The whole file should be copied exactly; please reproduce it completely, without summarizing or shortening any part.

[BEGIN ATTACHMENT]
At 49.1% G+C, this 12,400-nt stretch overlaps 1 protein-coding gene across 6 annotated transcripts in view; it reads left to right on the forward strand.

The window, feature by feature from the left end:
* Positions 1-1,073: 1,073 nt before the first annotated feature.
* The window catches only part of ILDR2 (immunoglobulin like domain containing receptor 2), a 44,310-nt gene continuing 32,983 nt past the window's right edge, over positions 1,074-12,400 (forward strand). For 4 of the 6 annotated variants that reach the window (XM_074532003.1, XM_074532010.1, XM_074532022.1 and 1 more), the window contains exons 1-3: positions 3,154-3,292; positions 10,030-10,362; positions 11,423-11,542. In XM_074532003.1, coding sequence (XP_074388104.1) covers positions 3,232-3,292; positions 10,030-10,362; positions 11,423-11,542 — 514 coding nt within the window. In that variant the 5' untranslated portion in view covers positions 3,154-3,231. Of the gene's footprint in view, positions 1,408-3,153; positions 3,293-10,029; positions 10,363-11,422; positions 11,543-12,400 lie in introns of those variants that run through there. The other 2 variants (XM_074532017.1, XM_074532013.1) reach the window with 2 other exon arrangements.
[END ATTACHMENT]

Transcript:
At 49.1% G+C, this 12,400-nt stretch overlaps 1 protein-coding gene across 6 annotated transcripts in view; it reads left to right on the forward strand.

The window, feature by feature from the left end:
* Positions 1-1,073: 1,073 nt before the first annotated feature.
* The window catches only part of ILDR2 (immunoglobulin like domain containing receptor 2), a 44,310-nt gene continuing 32,983 nt past the window's right edge, over positions 1,074-12,400 (forward strand). For 4 of the 6 annotated variants that reach the window (XM_074532003.1, XM_074532010.1, XM_074532022.1 and 1 more), the window contains exons 1-3: positions 3,154-3,292; positions 10,030-10,362; positions 11,423-11,542. In XM_074532003.1, coding sequence (XP_074388104.1) covers positions 3,232-3,292; positions 10,030-10,362; positions 11,423-11,542 — 514 coding nt within the window. In that variant the 5' untranslated portion in view covers positions 3,154-3,231. Of the gene's footprint in view, positions 1,408-3,153; positions 3,293-10,029; positions 10,363-11,422; positions 11,543-12,400 lie in introns of those variants that run through there. The other 2 variants (XM_074532017.1, XM_074532013.1) reach the window with 2 other exon arrangements.